The Limits Of Our Knowledge

Freddie DeBoer argues that a "colossal, almost impossible arrogance underpins all interventionist logic":

What interventionists ask of us, constantly, is to be so informed, wise, judicious, and discriminating that we can understand the tangled morass of practical politics, in countries that are thousands of miles from our shores, with cultures that are almost entirely alien to ours, with populaces that don't speak our same native tongue. Feel comfortable with that?

I assume that I know a lot more about Egypt or Yemen or Libya than the average American-- I would suggest that the average American almost certainly couldn't find these countries on a map, tell you what languages they speak in those countries, perhaps even on which continents they are found-- but the idea that I can have an informed opinion about the internal politics of these countries is absurd. Absurd. I followed the health care debate, an internal political affair with which I have a great personal stake and a keen personal interest, with something resembling obsession. I can hardly comprehend how many hundreds of thousands of words I read on the subject. And yet in some ways I know so little.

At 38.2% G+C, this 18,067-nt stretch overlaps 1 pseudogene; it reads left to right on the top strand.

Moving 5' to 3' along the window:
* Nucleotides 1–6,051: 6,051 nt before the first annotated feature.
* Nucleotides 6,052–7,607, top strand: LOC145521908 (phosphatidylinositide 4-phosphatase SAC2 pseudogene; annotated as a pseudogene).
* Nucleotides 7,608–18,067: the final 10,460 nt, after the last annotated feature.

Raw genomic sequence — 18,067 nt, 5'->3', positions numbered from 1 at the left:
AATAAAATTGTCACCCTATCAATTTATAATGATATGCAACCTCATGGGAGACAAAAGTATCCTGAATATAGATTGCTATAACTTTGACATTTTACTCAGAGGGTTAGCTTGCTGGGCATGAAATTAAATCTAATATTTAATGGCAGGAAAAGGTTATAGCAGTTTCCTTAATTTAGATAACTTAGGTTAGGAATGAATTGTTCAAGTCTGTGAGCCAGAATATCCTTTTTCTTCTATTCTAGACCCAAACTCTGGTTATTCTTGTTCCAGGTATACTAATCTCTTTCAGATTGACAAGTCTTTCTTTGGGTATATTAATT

And yet I am supposed to have knowledge enough about the internal politics of Libya? Enough to wager the future of the lives of every citizen of that country? Enough to commit human lives and millions of dollars to engineer the outcome that I think we want in that foreign country? With the fog of war, the law of unintended consequences, and all of those unknown unknowns, floating around out there, waiting to entrap us?

This is folly. It is insanity